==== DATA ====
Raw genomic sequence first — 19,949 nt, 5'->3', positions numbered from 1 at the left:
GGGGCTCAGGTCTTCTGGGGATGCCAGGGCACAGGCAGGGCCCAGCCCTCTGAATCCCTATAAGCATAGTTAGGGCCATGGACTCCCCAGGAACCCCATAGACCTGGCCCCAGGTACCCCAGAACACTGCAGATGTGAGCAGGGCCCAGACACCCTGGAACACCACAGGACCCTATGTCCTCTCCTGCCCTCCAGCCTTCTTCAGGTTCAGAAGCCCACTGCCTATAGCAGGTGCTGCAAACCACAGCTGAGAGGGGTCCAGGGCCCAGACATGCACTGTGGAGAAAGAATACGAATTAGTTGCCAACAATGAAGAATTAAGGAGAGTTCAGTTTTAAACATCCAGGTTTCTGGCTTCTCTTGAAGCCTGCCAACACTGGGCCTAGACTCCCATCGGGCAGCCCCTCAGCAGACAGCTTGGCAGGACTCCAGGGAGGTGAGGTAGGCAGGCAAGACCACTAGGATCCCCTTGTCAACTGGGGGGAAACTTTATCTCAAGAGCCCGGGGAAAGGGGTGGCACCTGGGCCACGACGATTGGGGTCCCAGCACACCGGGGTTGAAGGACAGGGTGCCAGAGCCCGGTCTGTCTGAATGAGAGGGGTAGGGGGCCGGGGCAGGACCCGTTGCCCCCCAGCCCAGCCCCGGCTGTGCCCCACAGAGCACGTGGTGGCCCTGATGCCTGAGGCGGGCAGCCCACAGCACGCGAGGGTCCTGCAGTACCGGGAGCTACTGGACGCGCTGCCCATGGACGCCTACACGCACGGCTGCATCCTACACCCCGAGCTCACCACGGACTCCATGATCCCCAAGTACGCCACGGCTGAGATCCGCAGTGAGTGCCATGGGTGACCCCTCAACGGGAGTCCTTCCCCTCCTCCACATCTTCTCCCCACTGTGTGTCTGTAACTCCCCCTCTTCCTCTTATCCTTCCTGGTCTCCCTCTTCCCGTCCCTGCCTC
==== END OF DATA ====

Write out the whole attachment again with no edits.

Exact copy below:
Raw genomic sequence first — 19,949 nt, 5'->3', positions numbered from 1 at the left:
GGGGCTCAGGTCTTCTGGGGATGCCAGGGCACAGGCAGGGCCCAGCCCTCTGAATCCCTATAAGCATAGTTAGGGCCATGGACTCCCCAGGAACCCCATAGACCTGGCCCCAGGTACCCCAGAACACTGCAGATGTGAGCAGGGCCCAGACACCCTGGAACACCACAGGACCCTATGTCCTCTCCTGCCCTCCAGCCTTCTTCAGGTTCAGAAGCCCACTGCCTATAGCAGGTGCTGCAAACCACAGCTGAGAGGGGTCCAGGGCCCAGACATGCACTGTGGAGAAAGAATACGAATTAGTTGCCAACAATGAAGAATTAAGGAGAGTTCAGTTTTAAACATCCAGGTTTCTGGCTTCTCTTGAAGCCTGCCAACACTGGGCCTAGACTCCCATCGGGCAGCCCCTCAGCAGACAGCTTGGCAGGACTCCAGGGAGGTGAGGTAGGCAGGCAAGACCACTAGGATCCCCTTGTCAACTGGGGGGAAACTTTATCTCAAGAGCCCGGGGAAAGGGGTGGCACCTGGGCCACGACGATTGGGGTCCCAGCACACCGGGGTTGAAGGACAGGGTGCCAGAGCCCGGTCTGTCTGAATGAGAGGGGTAGGGGGCCGGGGCAGGACCCGTTGCCCCCCAGCCCAGCCCCGGCTGTGCCCCACAGAGCACGTGGTGGCCCTGATGCCTGAGGCGGGCAGCCCACAGCACGCGAGGGTCCTGCAGTACCGGGAGCTACTGGACGCGCTGCCCATGGACGCCTACACGCACGGCTGCATCCTACACCCCGAGCTCACCACGGACTCCATGATCCCCAAGTACGCCACGGCTGAGATCCGCAGTGAGTGCCATGGGTGACCCCTCAACGGGAGTCCTTCCCCTCCTCCACATCTTCTCCCCACTGTGTGTCTGTAACTCCCCCTCTTCCTCTTATCCTTCCTGGTCTCCCTCTTCCCGTCCCTGCCTC